UCC will turn blue during June to mark Aphasia Awareness Month and raise awareness of post-stroke language difficulty.
This condition impairs the individual's ability to understand what they hear, read, and express themselves through verbal or written communication.
Approximately one in three people who have experienced a stroke will have aphasia, making it difficult for them to understand what they hear and read and communicate effectively with other people.
Despite having a high incidence rate of 3,300 people experiencing aphasia annually in Ireland, there is little awareness about the neurological condition.
Throughout the month of June, Dr Helen Kelly of UCC and her students will curate a number of activities to raise awareness for the condition.
Dr Kelly states that aphasia awareness is of utmost importance for many reasons.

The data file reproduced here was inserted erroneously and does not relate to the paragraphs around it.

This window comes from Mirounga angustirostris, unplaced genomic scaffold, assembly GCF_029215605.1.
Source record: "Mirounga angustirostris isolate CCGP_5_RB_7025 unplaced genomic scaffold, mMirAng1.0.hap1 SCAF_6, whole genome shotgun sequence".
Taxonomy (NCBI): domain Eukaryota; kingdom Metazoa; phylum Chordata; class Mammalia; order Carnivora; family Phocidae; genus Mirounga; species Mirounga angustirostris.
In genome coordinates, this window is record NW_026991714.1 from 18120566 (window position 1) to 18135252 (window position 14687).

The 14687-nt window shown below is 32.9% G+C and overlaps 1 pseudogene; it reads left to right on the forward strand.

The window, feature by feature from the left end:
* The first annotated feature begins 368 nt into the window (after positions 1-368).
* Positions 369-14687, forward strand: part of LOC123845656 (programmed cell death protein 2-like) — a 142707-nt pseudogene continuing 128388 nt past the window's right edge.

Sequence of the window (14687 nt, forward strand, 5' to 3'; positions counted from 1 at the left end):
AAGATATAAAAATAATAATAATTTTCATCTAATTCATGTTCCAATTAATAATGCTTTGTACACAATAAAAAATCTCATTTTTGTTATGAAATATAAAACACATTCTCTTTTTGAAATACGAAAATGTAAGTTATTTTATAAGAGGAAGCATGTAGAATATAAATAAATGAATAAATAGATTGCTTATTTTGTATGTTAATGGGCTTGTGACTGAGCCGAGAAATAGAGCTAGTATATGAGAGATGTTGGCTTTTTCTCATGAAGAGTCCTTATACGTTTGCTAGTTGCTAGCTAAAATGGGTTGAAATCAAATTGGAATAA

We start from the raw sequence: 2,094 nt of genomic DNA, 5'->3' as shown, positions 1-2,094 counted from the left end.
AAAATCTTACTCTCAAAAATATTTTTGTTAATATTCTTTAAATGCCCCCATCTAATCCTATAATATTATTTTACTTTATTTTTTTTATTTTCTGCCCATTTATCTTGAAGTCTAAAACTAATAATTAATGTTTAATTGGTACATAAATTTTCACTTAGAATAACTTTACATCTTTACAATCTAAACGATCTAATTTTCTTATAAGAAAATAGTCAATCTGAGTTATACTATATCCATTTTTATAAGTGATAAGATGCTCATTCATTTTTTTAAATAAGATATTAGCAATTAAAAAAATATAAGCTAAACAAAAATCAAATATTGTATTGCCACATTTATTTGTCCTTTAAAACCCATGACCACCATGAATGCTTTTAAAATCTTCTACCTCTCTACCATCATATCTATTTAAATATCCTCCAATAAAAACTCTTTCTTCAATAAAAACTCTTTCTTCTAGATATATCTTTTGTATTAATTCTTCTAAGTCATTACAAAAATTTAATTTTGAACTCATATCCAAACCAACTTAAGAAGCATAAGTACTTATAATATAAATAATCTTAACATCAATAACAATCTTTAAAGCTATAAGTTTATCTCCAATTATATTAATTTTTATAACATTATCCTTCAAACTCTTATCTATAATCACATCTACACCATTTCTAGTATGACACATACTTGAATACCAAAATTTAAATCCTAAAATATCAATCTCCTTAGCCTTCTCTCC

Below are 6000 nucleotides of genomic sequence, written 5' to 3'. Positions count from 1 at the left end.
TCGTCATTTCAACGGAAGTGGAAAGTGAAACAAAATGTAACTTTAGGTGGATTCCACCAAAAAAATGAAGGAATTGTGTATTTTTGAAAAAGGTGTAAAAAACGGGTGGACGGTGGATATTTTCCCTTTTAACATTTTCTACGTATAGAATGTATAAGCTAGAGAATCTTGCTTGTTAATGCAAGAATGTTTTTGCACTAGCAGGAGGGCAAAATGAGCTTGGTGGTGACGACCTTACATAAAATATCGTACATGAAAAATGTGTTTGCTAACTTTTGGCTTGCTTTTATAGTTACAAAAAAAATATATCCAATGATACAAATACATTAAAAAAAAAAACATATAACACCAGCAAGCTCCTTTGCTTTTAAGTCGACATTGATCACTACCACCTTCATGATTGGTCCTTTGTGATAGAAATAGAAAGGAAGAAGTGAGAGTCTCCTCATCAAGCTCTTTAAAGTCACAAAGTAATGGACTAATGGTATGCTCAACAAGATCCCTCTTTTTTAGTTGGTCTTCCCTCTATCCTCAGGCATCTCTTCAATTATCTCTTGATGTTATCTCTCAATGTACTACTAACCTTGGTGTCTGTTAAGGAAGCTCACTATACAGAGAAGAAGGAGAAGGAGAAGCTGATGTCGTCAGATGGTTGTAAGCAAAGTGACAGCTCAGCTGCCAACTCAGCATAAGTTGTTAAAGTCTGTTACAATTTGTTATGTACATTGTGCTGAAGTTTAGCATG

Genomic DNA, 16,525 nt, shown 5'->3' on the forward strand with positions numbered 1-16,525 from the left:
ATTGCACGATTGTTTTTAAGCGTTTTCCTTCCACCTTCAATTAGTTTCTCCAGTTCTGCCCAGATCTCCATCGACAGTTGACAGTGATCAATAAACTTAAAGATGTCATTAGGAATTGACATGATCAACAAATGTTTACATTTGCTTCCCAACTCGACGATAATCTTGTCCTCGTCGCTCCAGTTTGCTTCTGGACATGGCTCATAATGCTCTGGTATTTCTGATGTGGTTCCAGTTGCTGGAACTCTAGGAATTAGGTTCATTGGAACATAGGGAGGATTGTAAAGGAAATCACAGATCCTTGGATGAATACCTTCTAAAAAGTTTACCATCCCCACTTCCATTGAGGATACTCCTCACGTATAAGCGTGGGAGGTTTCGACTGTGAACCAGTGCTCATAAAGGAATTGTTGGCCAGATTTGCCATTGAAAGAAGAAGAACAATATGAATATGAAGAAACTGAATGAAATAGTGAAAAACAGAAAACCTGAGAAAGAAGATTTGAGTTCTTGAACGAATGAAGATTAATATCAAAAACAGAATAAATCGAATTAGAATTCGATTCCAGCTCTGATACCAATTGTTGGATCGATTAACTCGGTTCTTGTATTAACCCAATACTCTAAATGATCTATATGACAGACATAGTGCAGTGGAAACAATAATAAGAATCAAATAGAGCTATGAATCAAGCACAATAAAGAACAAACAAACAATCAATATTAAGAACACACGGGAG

"People with aphasia often describe having an invisible disability where it is only noticeable when they start to communicate. Aphasia results in social isolation as people don’t understand what aphasia is, for example, that it doesn’t affect their intelligence, or how to communicate with someone with aphasia,” she said.
Dr Kelly added:
"In addition much of the government and health information is online, so difficulties reading, writing, and generally using technology make this information inaccessible to this population, causing difficulties accessing services and resulting in Social Exclusion,” she said.
Cork City Council will also be lighting their buildings blue for the month in support of Aphasia Awareness Month.